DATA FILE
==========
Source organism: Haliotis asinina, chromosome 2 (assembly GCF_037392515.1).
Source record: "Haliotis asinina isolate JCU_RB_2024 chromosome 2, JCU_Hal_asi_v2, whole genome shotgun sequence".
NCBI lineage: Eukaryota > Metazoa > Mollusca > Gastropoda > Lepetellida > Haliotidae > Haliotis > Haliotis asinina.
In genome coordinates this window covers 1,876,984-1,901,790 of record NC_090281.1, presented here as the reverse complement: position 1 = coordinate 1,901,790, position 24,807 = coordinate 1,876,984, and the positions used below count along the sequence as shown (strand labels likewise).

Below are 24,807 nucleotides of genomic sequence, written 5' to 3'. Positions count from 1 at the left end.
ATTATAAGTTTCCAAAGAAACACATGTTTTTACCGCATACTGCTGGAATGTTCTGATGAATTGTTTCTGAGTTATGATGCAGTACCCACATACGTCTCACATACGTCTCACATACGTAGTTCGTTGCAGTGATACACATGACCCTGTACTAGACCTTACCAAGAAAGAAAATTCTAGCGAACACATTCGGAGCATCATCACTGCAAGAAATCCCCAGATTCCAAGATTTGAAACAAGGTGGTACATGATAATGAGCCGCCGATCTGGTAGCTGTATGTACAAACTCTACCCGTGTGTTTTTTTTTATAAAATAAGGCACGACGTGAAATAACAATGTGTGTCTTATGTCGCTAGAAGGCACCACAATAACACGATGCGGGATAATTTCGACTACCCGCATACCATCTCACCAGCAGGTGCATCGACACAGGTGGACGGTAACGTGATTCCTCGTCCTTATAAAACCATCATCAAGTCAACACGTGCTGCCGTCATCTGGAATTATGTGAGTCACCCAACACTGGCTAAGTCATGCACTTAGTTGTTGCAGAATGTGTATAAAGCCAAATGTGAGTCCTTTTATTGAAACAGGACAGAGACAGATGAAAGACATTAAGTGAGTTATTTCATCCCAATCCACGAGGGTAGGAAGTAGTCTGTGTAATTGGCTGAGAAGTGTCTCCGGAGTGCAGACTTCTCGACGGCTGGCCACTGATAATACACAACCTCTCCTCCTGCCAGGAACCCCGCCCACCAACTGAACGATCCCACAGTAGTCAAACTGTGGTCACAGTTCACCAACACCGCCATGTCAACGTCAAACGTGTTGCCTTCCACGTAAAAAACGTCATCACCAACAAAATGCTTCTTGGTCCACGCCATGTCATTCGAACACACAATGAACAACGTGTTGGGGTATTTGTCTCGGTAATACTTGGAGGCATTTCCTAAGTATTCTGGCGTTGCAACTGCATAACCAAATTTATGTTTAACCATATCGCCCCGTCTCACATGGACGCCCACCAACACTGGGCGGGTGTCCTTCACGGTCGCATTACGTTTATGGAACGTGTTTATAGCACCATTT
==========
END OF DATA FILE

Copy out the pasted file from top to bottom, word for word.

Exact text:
Source organism: Haliotis asinina, chromosome 2 (assembly GCF_037392515.1).
Source record: "Haliotis asinina isolate JCU_RB_2024 chromosome 2, JCU_Hal_asi_v2, whole genome shotgun sequence".
NCBI lineage: Eukaryota > Metazoa > Mollusca > Gastropoda > Lepetellida > Haliotidae > Haliotis > Haliotis asinina.
In genome coordinates this window covers 1,876,984-1,901,790 of record NC_090281.1, presented here as the reverse complement: position 1 = coordinate 1,901,790, position 24,807 = coordinate 1,876,984, and the positions used below count along the sequence as shown (strand labels likewise).

Below are 24,807 nucleotides of genomic sequence, written 5' to 3'. Positions count from 1 at the left end.
ATTATAAGTTTCCAAAGAAACACATGTTTTTACCGCATACTGCTGGAATGTTCTGATGAATTGTTTCTGAGTTATGATGCAGTACCCACATACGTCTCACATACGTCTCACATACGTAGTTCGTTGCAGTGATACACATGACCCTGTACTAGACCTTACCAAGAAAGAAAATTCTAGCGAACACATTCGGAGCATCATCACTGCAAGAAATCCCCAGATTCCAAGATTTGAAACAAGGTGGTACATGATAATGAGCCGCCGATCTGGTAGCTGTATGTACAAACTCTACCCGTGTGTTTTTTTTTATAAAATAAGGCACGACGTGAAATAACAATGTGTGTCTTATGTCGCTAGAAGGCACCACAATAACACGATGCGGGATAATTTCGACTACCCGCATACCATCTCACCAGCAGGTGCATCGACACAGGTGGACGGTAACGTGATTCCTCGTCCTTATAAAACCATCATCAAGTCAACACGTGCTGCCGTCATCTGGAATTATGTGAGTCACCCAACACTGGCTAAGTCATGCACTTAGTTGTTGCAGAATGTGTATAAAGCCAAATGTGAGTCCTTTTATTGAAACAGGACAGAGACAGATGAAAGACATTAAGTGAGTTATTTCATCCCAATCCACGAGGGTAGGAAGTAGTCTGTGTAATTGGCTGAGAAGTGTCTCCGGAGTGCAGACTTCTCGACGGCTGGCCACTGATAATACACAACCTCTCCTCCTGCCAGGAACCCCGCCCACCAACTGAACGATCCCACAGTAGTCAAACTGTGGTCACAGTTCACCAACACCGCCATGTCAACGTCAAACGTGTTGCCTTCCACGTAAAAAACGTCATCACCAACAAAATGCTTCTTGGTCCACGCCATGTCATTCGAACACACAATGAACAACGTGTTGGGGTATTTGTCTCGGTAATACTTGGAGGCATTTCCTAAGTATTCTGGCGTTGCAACTGCATAACCAAATTTATGTTTAACCATATCGCCCCGTCTCACATGGACGCCCACCAACACTGGGCGGGTGTCCTTCACGGTCGCATTACGTTTATGGAACGTGTTTATAGCACCATTT